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July 11, 2014

Homeowners warned about driveway scams

BUFFALO — The Better Business Bureau serving Upstate New York is warning homeowners to use caution when hiring a paving contractor.

BBB has heard from consumers in the Albany and Syracuse areas who gave money upfront to a man going door to door offering to pave their driveways.

“The driveway paving scam is not new, but each year consumers are swindled out of unreasonable amounts of money," said Warren Clark, Upstate New York president for the group, in a press release.

"And, oftentimes, the paving projects are unnecessary.”

Check out paving companies at bbb.org to make an informed decision, the release advised.

That small effort could pay off big, it said.

“In many cases, the (scam) paving company disappears, and the consumer is not able to contact them to complain about the work."

Beware of paving company representatives who knock on your door, saying they have leftover materials from another job and claim to offer bargain prices, the group said.

"Complaints about these companies primarily focus on shoddy quality of work."

Another issue that arises, the release said, is when pavers run out of materials, say they will be back the next day, then disappear.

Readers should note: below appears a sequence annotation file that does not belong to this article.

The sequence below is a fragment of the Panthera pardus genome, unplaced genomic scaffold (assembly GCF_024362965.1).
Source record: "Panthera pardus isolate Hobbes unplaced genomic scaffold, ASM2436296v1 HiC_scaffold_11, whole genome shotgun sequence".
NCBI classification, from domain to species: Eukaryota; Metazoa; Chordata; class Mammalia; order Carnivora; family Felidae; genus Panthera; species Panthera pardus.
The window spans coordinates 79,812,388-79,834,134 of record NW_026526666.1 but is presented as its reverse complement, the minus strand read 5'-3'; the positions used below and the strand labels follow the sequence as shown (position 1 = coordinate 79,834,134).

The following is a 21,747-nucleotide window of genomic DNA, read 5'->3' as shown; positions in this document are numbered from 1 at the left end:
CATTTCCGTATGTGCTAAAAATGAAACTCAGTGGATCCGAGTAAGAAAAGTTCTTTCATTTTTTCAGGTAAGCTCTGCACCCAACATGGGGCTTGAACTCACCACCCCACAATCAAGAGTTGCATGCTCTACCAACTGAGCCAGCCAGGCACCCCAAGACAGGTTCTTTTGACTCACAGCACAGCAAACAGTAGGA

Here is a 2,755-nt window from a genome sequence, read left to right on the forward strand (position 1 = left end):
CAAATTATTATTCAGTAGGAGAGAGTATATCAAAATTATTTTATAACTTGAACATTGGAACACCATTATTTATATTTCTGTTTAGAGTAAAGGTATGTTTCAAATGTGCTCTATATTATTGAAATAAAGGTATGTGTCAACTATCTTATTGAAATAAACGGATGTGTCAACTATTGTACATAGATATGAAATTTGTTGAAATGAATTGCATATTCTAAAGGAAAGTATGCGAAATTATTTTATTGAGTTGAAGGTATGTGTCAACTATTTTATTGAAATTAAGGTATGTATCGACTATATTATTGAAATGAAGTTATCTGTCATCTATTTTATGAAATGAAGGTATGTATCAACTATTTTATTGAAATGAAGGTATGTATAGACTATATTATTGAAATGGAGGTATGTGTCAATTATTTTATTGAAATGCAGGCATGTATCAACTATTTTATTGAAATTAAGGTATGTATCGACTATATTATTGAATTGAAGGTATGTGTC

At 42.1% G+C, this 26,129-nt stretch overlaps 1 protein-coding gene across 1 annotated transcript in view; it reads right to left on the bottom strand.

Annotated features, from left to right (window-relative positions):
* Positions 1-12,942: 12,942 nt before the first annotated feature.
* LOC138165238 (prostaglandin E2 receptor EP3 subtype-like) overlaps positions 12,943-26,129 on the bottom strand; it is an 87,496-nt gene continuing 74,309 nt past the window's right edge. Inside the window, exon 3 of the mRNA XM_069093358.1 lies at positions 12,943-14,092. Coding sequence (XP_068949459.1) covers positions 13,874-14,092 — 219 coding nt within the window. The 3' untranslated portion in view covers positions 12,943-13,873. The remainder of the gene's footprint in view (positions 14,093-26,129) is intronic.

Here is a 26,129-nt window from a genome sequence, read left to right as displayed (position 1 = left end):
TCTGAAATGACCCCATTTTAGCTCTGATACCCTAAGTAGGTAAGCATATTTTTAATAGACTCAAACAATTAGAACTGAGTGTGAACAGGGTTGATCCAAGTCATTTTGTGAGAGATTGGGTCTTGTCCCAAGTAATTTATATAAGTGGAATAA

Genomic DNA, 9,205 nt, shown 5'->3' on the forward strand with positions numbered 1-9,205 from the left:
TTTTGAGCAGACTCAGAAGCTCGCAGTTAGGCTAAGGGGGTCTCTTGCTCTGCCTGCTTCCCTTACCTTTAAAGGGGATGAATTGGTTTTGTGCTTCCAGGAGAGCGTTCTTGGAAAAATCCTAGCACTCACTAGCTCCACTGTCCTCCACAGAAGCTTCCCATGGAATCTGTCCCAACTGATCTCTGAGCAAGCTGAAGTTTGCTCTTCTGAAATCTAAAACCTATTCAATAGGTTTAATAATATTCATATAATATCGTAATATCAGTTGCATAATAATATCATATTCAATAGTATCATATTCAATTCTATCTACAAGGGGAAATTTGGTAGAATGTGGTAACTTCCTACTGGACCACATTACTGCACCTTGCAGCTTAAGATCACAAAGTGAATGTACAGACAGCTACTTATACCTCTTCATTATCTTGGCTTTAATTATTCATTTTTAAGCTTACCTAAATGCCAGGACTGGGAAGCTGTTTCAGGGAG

Some signs of a paving scam may also include a firm that:

• Pushes you to make a quick decision. Trustworthy contractors provide a written estimate that will be valid for days or weeks.

• Offers no contract offered. Insist on a written contract specifying in detail the work to be performed and the agreed total price, not just price per square foot.

• Cash-only sales. Most reputable contractors take checks or credit cards.

• Deals that seem too good to be true. If the quoted price seems very low, chances are the quality of work will also be quite low.

• Drive out-of-state or unmarked trucks.

Along with checking business reviews at bbb.org, the Better Business Bureau offers these tips:

• Verify that any contractor you are considering doing business with is properly licensed, bonded and insured and has the applicable license to do business in your municipality.

• Get at least three bids and details in writing, along with the complete name and address of the company.

• Don’t fall for high-pressure tactics such as: "I’m only in this area today." A legitimate company will be here when you're ready to buy, and they will be more than willing to allow you time to check them out. If they don’t, let that be a warning sign.

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